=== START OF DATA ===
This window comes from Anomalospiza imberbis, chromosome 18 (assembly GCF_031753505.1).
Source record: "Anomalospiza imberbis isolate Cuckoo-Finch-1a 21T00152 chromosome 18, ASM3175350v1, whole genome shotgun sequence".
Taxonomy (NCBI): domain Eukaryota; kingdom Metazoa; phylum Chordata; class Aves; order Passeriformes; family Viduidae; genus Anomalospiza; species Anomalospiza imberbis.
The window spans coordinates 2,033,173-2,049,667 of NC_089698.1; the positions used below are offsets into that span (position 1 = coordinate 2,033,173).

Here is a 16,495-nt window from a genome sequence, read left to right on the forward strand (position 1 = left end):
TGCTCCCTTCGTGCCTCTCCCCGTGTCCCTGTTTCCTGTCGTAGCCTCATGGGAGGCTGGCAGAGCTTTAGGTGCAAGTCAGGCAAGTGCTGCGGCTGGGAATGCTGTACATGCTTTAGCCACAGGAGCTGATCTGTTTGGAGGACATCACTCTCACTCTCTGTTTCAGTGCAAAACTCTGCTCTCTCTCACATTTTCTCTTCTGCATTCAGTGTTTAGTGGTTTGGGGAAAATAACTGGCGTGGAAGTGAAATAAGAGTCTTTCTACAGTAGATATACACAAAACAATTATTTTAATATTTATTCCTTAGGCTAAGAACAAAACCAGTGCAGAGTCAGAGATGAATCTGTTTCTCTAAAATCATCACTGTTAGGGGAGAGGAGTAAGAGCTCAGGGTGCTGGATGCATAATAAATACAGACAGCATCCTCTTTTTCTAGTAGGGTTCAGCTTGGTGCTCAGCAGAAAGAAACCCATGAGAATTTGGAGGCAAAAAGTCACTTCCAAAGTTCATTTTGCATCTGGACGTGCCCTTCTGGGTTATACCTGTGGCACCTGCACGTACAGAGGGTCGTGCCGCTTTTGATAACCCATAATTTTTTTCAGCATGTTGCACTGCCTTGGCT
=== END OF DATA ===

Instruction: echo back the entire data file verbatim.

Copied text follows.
This window comes from Anomalospiza imberbis, chromosome 18 (assembly GCF_031753505.1).
Source record: "Anomalospiza imberbis isolate Cuckoo-Finch-1a 21T00152 chromosome 18, ASM3175350v1, whole genome shotgun sequence".
Taxonomy (NCBI): domain Eukaryota; kingdom Metazoa; phylum Chordata; class Aves; order Passeriformes; family Viduidae; genus Anomalospiza; species Anomalospiza imberbis.
The window spans coordinates 2,033,173-2,049,667 of NC_089698.1; the positions used below are offsets into that span (position 1 = coordinate 2,033,173).

Here is a 16,495-nt window from a genome sequence, read left to right on the forward strand (position 1 = left end):
TGCTCCCTTCGTGCCTCTCCCCGTGTCCCTGTTTCCTGTCGTAGCCTCATGGGAGGCTGGCAGAGCTTTAGGTGCAAGTCAGGCAAGTGCTGCGGCTGGGAATGCTGTACATGCTTTAGCCACAGGAGCTGATCTGTTTGGAGGACATCACTCTCACTCTCTGTTTCAGTGCAAAACTCTGCTCTCTCTCACATTTTCTCTTCTGCATTCAGTGTTTAGTGGTTTGGGGAAAATAACTGGCGTGGAAGTGAAATAAGAGTCTTTCTACAGTAGATATACACAAAACAATTATTTTAATATTTATTCCTTAGGCTAAGAACAAAACCAGTGCAGAGTCAGAGATGAATCTGTTTCTCTAAAATCATCACTGTTAGGGGAGAGGAGTAAGAGCTCAGGGTGCTGGATGCATAATAAATACAGACAGCATCCTCTTTTTCTAGTAGGGTTCAGCTTGGTGCTCAGCAGAAAGAAACCCATGAGAATTTGGAGGCAAAAAGTCACTTCCAAAGTTCATTTTGCATCTGGACGTGCCCTTCTGGGTTATACCTGTGGCACCTGCACGTACAGAGGGTCGTGCCGCTTTTGATAACCCATAATTTTTTTCAGCATGTTGCACTGCCTTGGCT